Graeme Samuel appears likely to succeed Allan Fels as Australia’s competition czar but is he really the right man for the job.

The man who spends an hour a day fielding calls from journalists has
been Australia’s most successful competition regulator with his open
and transparent approach to the job and it was telling that his
apparent successor refused all media requests yesterday because his
appointment has to be approved by the States.

This may be no mean feat and NSW is already grumbling. Do eight
Labor governments in the states and territories really want a former
Liberal Party treasurer and friend of business as the competition

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Samuel has a fetish for mergers so we’ll be curious to see what
sort of merger he doesn’t like. He merged the Australian Opera with the
Victorian Opera which has not been a raging success.

As a long term AFL commissioner he was a champion of mergers
between struggling clubs. However, both of these issues involved
staunching losses and struggling operations which is different to the
concept of pushing a merger between two flourishing competitors that
would create a dominant player such as Coles Myer or News Ltd in

He was also pivotal to Jeff Kennett’s hospital mergers in Victoria, which were subsequently dismantled by the Bracks government.

None of Crikey’s comments about Samuel came from Fels as he seemed
positive about the appointment last Thursday night but his only comment
was that the story would be in the paper the following day.

Fels pointed out the irony of giving a Free Speech award to
someone who regularly drags people off to court for making misleading
and deceptive comments.

Previous Voltaire recipients in former Media Watch host Richard
Ackland, former Victorian auditor general Ches Baragwanath and yours
truly all got up and asked Felsy questions.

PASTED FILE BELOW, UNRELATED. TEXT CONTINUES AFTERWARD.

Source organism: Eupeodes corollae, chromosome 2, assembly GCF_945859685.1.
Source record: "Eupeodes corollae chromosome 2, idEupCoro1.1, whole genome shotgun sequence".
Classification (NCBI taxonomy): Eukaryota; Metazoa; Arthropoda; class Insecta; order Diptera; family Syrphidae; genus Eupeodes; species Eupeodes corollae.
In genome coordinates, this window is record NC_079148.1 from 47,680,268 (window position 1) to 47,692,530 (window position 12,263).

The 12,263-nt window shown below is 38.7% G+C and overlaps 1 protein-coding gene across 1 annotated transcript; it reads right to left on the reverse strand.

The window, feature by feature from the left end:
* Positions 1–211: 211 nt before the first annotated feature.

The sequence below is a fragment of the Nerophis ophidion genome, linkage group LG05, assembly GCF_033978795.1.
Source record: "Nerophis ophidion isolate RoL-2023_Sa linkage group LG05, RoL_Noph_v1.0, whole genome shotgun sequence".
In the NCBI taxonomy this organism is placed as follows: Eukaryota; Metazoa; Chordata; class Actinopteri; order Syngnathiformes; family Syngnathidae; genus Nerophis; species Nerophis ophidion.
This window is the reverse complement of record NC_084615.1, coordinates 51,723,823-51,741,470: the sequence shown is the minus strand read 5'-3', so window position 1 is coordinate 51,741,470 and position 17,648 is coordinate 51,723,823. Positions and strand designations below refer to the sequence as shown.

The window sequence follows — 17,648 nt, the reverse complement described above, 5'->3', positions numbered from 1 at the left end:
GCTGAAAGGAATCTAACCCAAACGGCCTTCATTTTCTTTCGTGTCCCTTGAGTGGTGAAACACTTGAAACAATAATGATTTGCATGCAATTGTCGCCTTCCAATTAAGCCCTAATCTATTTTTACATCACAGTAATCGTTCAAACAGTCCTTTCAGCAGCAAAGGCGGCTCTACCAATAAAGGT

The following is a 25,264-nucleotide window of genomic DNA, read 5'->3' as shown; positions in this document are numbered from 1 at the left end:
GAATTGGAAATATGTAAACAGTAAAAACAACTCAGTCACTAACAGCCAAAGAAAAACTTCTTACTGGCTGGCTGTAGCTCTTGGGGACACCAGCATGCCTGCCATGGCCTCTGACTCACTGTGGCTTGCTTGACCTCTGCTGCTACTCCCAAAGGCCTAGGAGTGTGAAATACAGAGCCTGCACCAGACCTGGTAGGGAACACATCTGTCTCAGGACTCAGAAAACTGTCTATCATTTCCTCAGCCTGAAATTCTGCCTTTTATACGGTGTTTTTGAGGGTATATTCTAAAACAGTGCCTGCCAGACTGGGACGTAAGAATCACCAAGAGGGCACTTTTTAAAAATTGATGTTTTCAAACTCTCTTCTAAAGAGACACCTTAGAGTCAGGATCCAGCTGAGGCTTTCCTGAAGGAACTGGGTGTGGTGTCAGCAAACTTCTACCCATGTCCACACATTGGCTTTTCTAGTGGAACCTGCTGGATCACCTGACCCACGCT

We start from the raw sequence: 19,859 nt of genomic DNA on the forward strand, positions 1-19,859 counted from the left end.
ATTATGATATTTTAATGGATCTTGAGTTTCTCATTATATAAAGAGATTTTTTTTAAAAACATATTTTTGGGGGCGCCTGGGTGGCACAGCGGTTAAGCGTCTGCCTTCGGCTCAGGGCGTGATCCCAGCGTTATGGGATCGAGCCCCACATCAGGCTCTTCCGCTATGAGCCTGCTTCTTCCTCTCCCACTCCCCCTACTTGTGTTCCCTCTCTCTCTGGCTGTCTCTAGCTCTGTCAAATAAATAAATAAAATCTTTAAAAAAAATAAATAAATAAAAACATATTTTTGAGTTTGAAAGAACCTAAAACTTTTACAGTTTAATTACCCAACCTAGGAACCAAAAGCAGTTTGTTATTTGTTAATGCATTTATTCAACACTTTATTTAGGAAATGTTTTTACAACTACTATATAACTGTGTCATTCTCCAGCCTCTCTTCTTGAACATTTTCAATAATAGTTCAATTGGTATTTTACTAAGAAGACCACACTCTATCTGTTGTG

Ackers was interested in the Foxtel-Optus Vision merger, Ches felt
consumers were getting ripped off by Qantas and I asked if Felsy was
comfortable with his performance in the banking sector given that he’d
approved a series of mergers that had contributed to the banking sector
quadrupling profits to $10 billion during his tenure in the job.

Felsy appeared to have some ongoing reservations about the Westpac
takeover of Bank of Melbourne but claimed consumer savings on home
loans outweighed the increase in fees which seems a little hard to
believe given the extra $8 billion a year in profits being made. It had
to come from somewhere, but we recognise that branch closures and staff
cuts were a big factor.

However, he did talk up the action being taken by the Reserve Bank
at the moment for the credit card fix – an action that was first
initiated by the ACCC before it was handed over to the more powerful
banking regulator.

Samuel’s rich oil mates

One irony in Samuel’s appointment is the fact that his two best
friends in life, David Goldberger and David Wieland, got seriously rich
out of an ACCC deal.

The boys went into the petrol business together 30 years ago and
eventually sold the Solo chain to Ampol for $90 million in 1989.

We’ll let BRW take over the story from here as it explains their $320 million combined wealth:

“Goldberger and Wieland agreed to stay out of the petrol retail
market 10 years, but the Trade Practices Commission allowed them to
return in 1995 as Liberty Oil (This was done in the interests of
competition after Ampol and Caltex merged.) Liberty now has a about 8%
of national petrol sales. Last year the pair signed a deal to lease
their 69 Liberty outlets to Woolworths. Another 30 sites are operated
under an agreement with Caltex. Goldberger and Wieland, who live next
door to each other in Toorak, also owns 50 per cent of a property
development business, Austexx. The other 50 per cent is owned by the
company’s managing director, Geoff Porz, and the president of the
National Competition Council, Graeme Samuel.”